• Upton is making more of the devices through a nonprofit Raspberry Pi Foundation.
  • He intends to sell two million devices a year in order to reach a critical mass.
  • Raspberry Pi Model B, with Ethernet and 512MB RAM, sells for $35.
  • Website: http://www.raspberrypi.org

Device of the Week: Raspberry Pi

  • The Raspberry Pi device is a credit–card sized computer board that plugs into a TV and a keyboard. It’s a miniature ARM–based PC which can be used for many of the things that a desktop PC does, like spreadsheets, word–processing and games. It also plays High–Definition video.
  • Price: $35.00, with some delivery delay because of demand.
  • Accessories include
    • Case — $6.40
    • SD Flash Memory (4G) — $7.50
    • Power Supply — $8.00
    • USB Hub — $6.00
    • Keyboard — $23.00
    • Display — TV
  • Starter kits available for around $100, which include everything you need to start hacking or creating your own robot brain.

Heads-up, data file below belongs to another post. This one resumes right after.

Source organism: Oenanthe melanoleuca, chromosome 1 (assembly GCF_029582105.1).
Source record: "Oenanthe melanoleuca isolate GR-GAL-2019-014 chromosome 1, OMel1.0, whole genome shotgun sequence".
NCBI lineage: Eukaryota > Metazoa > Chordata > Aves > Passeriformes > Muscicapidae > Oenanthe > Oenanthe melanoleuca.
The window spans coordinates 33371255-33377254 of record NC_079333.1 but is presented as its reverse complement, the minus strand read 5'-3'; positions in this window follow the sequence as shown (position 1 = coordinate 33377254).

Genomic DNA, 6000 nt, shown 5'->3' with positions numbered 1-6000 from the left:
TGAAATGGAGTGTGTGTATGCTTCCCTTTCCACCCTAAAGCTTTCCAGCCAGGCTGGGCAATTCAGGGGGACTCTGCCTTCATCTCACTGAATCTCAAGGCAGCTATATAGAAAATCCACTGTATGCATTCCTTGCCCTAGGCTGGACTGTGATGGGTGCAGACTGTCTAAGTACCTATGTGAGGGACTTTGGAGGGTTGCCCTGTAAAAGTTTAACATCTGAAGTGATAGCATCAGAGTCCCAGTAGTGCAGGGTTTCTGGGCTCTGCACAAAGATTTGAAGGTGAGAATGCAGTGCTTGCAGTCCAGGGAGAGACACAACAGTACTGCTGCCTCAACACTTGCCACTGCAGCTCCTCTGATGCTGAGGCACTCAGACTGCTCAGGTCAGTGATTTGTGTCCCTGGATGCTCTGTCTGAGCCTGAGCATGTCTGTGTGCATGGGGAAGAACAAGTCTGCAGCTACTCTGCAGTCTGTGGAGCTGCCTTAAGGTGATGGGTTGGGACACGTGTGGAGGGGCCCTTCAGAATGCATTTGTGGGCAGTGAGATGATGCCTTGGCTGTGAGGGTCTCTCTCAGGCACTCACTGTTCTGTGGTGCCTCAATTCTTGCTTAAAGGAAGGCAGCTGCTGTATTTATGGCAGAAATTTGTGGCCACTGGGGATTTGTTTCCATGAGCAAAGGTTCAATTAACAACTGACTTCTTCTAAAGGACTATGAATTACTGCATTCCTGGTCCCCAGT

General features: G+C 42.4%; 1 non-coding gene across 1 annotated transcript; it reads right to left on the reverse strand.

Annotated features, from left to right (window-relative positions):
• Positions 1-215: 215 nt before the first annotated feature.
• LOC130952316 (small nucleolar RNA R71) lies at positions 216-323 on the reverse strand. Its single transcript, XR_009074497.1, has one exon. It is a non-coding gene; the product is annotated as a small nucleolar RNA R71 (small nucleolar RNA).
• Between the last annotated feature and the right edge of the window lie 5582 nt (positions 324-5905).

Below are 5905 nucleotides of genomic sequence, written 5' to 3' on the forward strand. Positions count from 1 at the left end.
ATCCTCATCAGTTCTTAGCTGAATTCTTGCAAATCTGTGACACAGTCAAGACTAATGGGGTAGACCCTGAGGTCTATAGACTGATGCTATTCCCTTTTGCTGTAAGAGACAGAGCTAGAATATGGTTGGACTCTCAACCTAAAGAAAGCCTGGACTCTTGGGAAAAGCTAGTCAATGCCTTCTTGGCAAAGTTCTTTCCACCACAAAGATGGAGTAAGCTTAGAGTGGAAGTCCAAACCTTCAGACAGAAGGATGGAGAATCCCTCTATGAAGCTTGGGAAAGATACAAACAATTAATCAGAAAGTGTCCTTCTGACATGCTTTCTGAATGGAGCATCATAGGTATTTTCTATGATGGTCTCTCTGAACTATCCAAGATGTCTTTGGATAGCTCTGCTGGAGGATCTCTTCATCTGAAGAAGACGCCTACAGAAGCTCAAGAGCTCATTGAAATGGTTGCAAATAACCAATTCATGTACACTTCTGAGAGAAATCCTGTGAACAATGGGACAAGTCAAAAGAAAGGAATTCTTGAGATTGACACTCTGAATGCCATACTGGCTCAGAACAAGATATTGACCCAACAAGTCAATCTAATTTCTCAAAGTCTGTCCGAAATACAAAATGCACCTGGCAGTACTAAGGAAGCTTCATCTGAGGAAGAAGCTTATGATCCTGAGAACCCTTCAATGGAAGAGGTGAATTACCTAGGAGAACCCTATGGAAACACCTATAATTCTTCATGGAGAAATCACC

• Website: www.raspberrypi.org. This site lists the two vendors that are currently offering the device and its accessories.
  • The MagPi is a community magazine produced by Raspberry Pi owners, and is now available in print as well as as a free download.
  • Members of the  forum have been working on a Raspberry Pi wiki at eLinux. Web address: http://elinux.org/RaspberryPiBoard.
  • Georgia outs Russia-based hacker With Webcam Photos
  • The nation of Georgia, fed up with persistent cyber-spying attacks, published photos of a Russia-based hacker who it alleged stole confidential information from Georgian government ministries, parliament and banks.